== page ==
In the field of International Relations, power is often defined as the ability of one country (Country A) to get other countries to do what Country A wants (or to refrain from doing things that Country A does not want done). One way to accomplish this is through "hard power." Hard power is usually defined as the use of military and economic might to gain power -- to make a country do something by threat of military or economic force.
Soft power, by contrast, is the power of Country A to get other countries to want to do what Country A wants. If Country A can persuade other countries to do what it wants on their own, that is soft power. So soft power is more of persuasion. It is the ability to get other countries to have the same goals that you do so that they will want to do what you want them to do.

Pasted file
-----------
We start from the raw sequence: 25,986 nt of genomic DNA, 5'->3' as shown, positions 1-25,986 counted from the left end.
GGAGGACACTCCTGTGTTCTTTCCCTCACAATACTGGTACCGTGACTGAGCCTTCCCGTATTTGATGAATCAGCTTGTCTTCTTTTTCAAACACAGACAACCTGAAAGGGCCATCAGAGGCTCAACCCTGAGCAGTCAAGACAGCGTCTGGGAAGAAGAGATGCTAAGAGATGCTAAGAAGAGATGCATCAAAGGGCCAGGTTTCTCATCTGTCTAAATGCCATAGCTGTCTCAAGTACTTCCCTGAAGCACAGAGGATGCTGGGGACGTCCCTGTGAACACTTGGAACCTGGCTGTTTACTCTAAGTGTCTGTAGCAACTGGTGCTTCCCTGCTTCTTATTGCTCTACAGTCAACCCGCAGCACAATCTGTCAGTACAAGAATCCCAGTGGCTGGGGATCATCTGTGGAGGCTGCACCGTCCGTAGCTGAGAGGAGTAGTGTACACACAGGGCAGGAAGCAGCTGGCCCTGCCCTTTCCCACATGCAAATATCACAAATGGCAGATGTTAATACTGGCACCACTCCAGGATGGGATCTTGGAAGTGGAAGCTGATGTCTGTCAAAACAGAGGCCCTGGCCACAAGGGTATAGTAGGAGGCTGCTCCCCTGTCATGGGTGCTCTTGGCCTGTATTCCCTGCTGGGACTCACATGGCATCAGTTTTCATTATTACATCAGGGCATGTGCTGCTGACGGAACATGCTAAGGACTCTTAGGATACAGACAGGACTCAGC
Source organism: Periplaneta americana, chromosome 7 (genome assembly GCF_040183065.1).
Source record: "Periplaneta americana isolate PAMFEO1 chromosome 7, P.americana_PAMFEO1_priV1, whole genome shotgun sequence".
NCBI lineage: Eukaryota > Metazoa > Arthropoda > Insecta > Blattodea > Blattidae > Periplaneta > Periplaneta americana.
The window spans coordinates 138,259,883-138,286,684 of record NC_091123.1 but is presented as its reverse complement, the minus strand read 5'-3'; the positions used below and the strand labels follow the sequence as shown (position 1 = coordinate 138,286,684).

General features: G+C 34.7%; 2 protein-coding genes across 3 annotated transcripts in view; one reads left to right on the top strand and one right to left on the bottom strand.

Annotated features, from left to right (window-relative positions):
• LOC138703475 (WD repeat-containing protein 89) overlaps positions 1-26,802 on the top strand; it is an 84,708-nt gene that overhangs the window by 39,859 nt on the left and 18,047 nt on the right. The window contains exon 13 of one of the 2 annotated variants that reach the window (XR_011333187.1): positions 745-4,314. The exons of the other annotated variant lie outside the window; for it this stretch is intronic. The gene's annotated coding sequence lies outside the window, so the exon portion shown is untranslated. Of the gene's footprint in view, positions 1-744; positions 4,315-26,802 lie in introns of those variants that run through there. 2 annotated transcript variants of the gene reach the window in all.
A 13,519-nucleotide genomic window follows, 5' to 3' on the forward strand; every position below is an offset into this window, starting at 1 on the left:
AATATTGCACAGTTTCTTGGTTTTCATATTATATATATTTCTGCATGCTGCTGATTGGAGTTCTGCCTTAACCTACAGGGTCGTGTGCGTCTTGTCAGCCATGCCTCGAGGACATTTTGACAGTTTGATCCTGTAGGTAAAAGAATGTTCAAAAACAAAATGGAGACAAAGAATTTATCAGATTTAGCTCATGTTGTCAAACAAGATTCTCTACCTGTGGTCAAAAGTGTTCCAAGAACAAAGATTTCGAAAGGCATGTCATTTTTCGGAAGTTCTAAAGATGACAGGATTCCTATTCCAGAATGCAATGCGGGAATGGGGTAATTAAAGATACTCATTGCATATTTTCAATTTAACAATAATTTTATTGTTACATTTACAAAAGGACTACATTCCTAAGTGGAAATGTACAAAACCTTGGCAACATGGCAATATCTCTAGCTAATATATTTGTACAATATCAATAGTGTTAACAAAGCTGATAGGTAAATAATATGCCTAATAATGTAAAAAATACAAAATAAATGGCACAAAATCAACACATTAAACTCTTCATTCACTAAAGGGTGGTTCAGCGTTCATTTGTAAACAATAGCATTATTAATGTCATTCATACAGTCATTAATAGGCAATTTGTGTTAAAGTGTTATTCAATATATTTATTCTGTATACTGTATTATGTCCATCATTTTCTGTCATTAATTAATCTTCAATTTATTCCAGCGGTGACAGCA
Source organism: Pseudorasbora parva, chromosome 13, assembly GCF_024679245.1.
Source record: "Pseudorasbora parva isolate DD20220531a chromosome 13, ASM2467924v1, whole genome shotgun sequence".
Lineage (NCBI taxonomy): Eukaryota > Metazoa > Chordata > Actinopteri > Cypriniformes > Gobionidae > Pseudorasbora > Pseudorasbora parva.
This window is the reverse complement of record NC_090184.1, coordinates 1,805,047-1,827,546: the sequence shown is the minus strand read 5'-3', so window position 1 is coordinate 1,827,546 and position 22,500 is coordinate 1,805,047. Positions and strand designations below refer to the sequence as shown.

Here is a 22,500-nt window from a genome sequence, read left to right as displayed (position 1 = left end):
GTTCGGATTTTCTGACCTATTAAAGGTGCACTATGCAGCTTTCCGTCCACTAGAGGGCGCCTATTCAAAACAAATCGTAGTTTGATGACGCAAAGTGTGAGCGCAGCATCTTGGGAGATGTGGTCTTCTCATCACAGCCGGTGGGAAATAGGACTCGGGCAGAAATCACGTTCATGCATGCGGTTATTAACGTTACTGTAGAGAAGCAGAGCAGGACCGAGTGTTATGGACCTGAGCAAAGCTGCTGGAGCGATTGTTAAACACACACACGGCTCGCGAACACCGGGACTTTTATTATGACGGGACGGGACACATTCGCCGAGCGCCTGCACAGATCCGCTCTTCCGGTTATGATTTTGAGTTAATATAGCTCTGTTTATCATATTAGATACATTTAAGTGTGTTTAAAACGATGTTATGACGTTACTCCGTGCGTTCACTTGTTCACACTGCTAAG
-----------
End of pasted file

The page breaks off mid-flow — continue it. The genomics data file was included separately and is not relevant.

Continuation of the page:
When a given country is able to acquire non-military means to persuade other potentially belligerent countries to want peace, such an act is referred to as the projection of soft power by the former. For example, one of the sources of soft power for the US is higher education. American universities have generally produced the most Nobel Prize winners in the fields of economics and the natural sciences. China, which desires to attain such achievements for itself, has thus channelled more resources into the development of domestic education, rather than on military build-ups. The Chinese government has also sent more Chinese students to American universities to study, contributing to a higher degree of complex interdependence between the two states. The Americans could thus be said to have been successful in attracting China into desiring what they want, in this case peace, through non-military means.